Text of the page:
More than a third of this blog’s traffic this month has consisted of people reading a post on Christian responses to the influenza pandemic of 1918, when churches across the country closed for weeks at a time. Thousands more have come here to learn about the historical context for Martin Luther’s response to an outbreak of plague in 1527.
All that traffic points to one of the many reasons that historical study is so important right now, as people around the world cope with the spread of a novel coronavirus. As John Fea wrote last week, history can “put this pandemic in a larger context.” At his own blog, John has recounted multiple examples of Christian responses to the influenza pandemic of 1918, from the white evangelist Billy Sunday to the black Presbyterian pastor Francis Grimké. Other historians have written about Christian responses to earlier epidemics, from the Black Death of the mid-14th century to infectious diseases afflicting the Roman Empire. Tomorrow at noon Philip will be leading a free webinar for Baylor on this very topic.
Why is all this so helpful? John suggested that historians might “alert us to potential present-day behavior by reminding us of what happened in an earlier era.” (That was certainly my goal in blogging about the 1918 flu, when Christians offered the same range of responses to the loss of public worship that we’ve seen this month: from creative adaptation to grudging acceptance to angry defiance.) While that kind of history can inspire us, as when I read of the 2,000 Catholic nuns who cared for influenza patients in hard-hit Philadelphia, it can also warn us of the limits of human compassion. Over the weekend, I was saddened to read historian Jim Downs’ reflection on two epidemics that revealed darker sides of American history: an 1860s outbreak of smallpox and the AIDS epidemic of the 1980s, tragic cases in which the government allowed disease to ravage minority groups (African Americans and gay men, respectively).
I’ve probably reached the limits of my ability to write meaningfully about the history of pandemics, but I hope that more knowledgeable historians will continue to share their expertise with an anxious, confused public. Studying pandemics past can help us respond to the present crisis more soberly: nearly blithe nor fearful, but able to take a longer view of events whose causes are complicated but knowable, and whose consequences are serious but difficult to predict.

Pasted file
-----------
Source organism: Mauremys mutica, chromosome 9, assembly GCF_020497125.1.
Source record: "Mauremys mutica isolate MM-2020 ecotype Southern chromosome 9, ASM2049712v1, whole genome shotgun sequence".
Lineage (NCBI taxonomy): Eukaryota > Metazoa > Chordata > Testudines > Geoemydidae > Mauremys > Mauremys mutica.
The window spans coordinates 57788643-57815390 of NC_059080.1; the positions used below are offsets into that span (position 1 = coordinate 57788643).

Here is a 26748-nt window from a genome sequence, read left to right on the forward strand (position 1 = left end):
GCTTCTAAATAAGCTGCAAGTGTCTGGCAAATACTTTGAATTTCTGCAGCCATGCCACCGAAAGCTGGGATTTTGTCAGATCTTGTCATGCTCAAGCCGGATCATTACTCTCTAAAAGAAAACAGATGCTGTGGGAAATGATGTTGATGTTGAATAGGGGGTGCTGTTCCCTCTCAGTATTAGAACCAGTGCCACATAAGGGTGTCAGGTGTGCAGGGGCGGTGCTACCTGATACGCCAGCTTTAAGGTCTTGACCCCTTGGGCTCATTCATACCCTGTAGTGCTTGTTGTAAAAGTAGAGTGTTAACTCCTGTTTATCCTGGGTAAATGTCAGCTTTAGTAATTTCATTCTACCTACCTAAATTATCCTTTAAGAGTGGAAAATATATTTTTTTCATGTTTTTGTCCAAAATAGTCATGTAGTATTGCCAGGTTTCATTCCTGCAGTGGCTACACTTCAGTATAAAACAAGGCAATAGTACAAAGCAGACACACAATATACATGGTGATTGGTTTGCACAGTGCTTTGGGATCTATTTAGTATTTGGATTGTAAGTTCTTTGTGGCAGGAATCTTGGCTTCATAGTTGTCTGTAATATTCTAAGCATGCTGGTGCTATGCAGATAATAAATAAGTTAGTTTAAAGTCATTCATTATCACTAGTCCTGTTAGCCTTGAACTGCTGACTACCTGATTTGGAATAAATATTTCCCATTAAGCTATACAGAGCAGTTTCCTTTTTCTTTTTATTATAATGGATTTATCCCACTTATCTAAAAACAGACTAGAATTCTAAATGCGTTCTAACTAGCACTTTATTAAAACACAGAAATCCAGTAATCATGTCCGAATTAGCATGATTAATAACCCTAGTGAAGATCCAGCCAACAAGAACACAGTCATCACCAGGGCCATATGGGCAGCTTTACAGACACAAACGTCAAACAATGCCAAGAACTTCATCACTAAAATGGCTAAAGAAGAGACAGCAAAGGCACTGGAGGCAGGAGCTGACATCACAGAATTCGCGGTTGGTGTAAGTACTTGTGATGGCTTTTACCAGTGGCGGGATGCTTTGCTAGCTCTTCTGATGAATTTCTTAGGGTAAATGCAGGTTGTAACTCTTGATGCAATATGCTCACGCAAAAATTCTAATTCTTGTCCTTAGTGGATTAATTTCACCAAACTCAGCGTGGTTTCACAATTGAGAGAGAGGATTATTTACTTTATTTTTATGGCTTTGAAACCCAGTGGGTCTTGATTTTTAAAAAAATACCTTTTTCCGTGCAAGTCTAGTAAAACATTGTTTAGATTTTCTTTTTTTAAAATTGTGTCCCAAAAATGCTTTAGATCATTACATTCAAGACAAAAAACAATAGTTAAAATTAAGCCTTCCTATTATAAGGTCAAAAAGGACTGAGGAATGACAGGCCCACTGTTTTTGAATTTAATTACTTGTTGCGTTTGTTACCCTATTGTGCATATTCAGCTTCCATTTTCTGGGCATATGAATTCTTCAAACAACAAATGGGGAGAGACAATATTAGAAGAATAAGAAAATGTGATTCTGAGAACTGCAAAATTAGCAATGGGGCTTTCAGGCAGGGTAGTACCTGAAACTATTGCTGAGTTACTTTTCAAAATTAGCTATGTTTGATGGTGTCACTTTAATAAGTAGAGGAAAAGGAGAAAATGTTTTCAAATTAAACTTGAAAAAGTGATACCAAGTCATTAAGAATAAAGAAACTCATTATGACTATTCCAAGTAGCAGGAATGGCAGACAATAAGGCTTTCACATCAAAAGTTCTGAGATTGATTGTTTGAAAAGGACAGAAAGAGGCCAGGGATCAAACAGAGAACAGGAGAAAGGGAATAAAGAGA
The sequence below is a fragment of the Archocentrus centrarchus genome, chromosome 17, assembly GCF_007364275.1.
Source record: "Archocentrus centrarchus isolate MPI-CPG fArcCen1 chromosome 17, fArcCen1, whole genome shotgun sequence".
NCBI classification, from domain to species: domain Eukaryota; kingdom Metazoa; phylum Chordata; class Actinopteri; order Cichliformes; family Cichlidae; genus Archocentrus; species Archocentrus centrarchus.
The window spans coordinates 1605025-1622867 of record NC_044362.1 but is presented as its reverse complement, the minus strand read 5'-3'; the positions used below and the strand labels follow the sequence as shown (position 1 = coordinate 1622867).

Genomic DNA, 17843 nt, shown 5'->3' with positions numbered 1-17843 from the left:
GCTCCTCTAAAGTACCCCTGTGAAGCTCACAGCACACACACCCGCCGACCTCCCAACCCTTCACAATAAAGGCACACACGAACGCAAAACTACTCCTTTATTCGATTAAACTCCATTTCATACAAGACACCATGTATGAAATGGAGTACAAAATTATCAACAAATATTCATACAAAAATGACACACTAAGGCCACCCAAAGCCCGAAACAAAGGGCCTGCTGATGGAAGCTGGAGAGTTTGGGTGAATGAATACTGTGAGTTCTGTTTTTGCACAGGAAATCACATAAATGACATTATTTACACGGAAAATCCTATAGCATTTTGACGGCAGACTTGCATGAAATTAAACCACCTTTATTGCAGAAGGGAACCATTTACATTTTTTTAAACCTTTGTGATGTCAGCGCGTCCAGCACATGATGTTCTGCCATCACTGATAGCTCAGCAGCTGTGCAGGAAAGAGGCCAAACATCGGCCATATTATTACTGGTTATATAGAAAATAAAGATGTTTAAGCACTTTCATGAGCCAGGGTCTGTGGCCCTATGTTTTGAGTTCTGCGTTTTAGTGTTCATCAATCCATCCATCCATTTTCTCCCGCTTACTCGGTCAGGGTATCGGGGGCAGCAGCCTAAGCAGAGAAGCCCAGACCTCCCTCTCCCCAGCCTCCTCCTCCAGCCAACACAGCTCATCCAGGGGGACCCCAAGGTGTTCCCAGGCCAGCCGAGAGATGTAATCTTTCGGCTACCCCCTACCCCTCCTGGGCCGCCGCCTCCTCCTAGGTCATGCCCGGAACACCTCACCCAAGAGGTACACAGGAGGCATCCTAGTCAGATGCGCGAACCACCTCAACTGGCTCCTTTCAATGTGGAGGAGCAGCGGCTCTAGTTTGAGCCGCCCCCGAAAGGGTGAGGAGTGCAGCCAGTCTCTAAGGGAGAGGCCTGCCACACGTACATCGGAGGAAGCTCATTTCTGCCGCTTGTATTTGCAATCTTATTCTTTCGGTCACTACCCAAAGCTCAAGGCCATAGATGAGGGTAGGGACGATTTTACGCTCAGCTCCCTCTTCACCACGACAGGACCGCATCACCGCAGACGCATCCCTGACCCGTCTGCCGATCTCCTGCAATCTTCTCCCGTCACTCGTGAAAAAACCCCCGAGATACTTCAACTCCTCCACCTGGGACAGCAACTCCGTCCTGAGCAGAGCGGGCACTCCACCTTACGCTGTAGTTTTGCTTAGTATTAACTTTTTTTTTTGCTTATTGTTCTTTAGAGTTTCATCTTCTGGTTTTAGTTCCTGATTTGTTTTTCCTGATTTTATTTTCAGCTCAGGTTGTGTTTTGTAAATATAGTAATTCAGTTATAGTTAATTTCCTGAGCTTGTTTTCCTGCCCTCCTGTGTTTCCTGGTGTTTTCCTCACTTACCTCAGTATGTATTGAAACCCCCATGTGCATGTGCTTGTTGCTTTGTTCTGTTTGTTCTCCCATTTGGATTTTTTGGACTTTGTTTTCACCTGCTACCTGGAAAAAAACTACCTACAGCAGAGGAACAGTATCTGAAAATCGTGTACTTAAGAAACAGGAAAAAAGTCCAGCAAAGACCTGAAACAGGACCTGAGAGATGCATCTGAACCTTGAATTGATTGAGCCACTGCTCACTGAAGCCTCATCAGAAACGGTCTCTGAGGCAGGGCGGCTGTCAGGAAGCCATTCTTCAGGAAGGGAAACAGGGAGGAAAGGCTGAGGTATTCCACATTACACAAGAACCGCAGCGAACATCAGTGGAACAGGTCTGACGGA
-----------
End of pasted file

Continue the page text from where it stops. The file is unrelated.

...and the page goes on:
Meanwhile, I plan to turn back to other topics, as I’m sure my colleagues here at The Anxious Bench will do. But even as we write about histories seeming to have nothing to do with disease, I think we can provide important service in the midst of the COVID-19 pandemic.
First, we can provide distraction. With more people given more time to read, historians have a chance to feed different interests and to stimulate a wider curiosity about the past. As much as history promises to help us understand our response to COVID-19, it should also divert us from paying all of our attention to that disease.
For if C.S. Lewis was right that learning of all kinds should continue in wartime, so it should in the midst of a public health (and economic) crisis. “If you attempted,” he warned in a 1939 sermon, “to suspend your whole intellectual and aesthetic activity, you would only succeed in substituting a worse cultural life for a better.” What Lewis said about war — even in a cause that is, “as human causes go, very righteous” — pertains to disease — even one as serious as COVID-19: it “will fail to absorb our whole attention because it is a finite object, and therefore intrinsically unfitted to support the whole attention of a human soul.”
So teaching, research, writing, and the other tasks of historians should and will continue. If I’m taking seriously what I wrote last week about being faithful to my particular, multiple callings, then I need to recognize that I still have a Charles Lindbergh biography to write and I still have classes to teach — albeit online — on everything from sports history to historical methods.
But in the process of doing the work of history, on any topic at any time, I also think John Fea is right that historians can help cultivate the habits and traits of citizenship. Like other humanities disciplines, he wrote, history “teach[es] students how to think critically about their world” — e.g., to evaluate information and its sources, be they scientists, journalists, political leaders, or social media connections. Moreover, John argues that history helps prepare citizens possessing “the virtues necessary for a thriving democracy,” virtues like “empathy, humility, and selflessness.”
Yes, and amen. Perhaps history can continue to be the “engine of empathy” that I called it two years ago, in a post suggesting five reasons why Christians should study history:
…at a time when political, cultural, intellectual, demographic, and technological forces are segregating like-minded from like-minded, thinking historically expands the very definition of neighbor, so that it spans time as well as space. History teaches us to listen to those we might want to dismiss as enemies, to remember that those eyewitnesses to the past were fellow human beings whose vanished lives leave behind traces of the divine image they bore. For long moments, history even strands us in “a foreign country” and lets us feel what it’s like to be aliens and strangers.
If we needed historical empathy in March 2017, we need it all the more in March 2020. At a time when even our view of the coronavirus reflects political polarization, when our social fabric risks fraying even faster than it already was, when we’re physically separated from most other people — and forced into prolonged proximity with a few others… I pray that historians can help us learn to love our neighbors well.